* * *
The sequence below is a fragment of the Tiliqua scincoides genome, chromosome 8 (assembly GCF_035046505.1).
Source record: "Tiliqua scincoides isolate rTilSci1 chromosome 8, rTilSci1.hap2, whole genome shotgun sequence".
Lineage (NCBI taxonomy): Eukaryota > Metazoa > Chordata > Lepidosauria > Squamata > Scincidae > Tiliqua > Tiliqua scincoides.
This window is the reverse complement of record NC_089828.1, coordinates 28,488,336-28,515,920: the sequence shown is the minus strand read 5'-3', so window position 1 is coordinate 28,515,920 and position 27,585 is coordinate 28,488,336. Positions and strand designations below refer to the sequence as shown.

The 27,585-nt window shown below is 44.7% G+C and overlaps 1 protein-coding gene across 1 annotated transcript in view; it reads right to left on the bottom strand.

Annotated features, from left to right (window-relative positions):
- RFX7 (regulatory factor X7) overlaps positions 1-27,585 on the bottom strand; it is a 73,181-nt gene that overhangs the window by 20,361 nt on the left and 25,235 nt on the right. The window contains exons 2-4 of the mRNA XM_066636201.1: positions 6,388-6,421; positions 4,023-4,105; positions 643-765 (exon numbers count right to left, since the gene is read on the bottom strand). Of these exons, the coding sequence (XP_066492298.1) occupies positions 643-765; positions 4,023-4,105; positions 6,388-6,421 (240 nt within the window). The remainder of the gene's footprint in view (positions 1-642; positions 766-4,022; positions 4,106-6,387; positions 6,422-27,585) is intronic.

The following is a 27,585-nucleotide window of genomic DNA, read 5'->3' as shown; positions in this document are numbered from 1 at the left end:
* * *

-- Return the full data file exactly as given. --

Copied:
The sequence below is a fragment of the Tiliqua scincoides genome, chromosome 8 (assembly GCF_035046505.1).
Source record: "Tiliqua scincoides isolate rTilSci1 chromosome 8, rTilSci1.hap2, whole genome shotgun sequence".
Lineage (NCBI taxonomy): Eukaryota > Metazoa > Chordata > Lepidosauria > Squamata > Scincidae > Tiliqua > Tiliqua scincoides.
This window is the reverse complement of record NC_089828.1, coordinates 28,488,336-28,515,920: the sequence shown is the minus strand read 5'-3', so window position 1 is coordinate 28,515,920 and position 27,585 is coordinate 28,488,336. Positions and strand designations below refer to the sequence as shown.

The 27,585-nt window shown below is 44.7% G+C and overlaps 1 protein-coding gene across 1 annotated transcript in view; it reads right to left on the bottom strand.

Annotated features, from left to right (window-relative positions):
- RFX7 (regulatory factor X7) overlaps positions 1-27,585 on the bottom strand; it is a 73,181-nt gene that overhangs the window by 20,361 nt on the left and 25,235 nt on the right. The window contains exons 2-4 of the mRNA XM_066636201.1: positions 6,388-6,421; positions 4,023-4,105; positions 643-765 (exon numbers count right to left, since the gene is read on the bottom strand). Of these exons, the coding sequence (XP_066492298.1) occupies positions 643-765; positions 4,023-4,105; positions 6,388-6,421 (240 nt within the window). The remainder of the gene's footprint in view (positions 1-642; positions 766-4,022; positions 4,106-6,387; positions 6,422-27,585) is intronic.

The following is a 27,585-nucleotide window of genomic DNA, read 5'->3' as shown; positions in this document are numbered from 1 at the left end: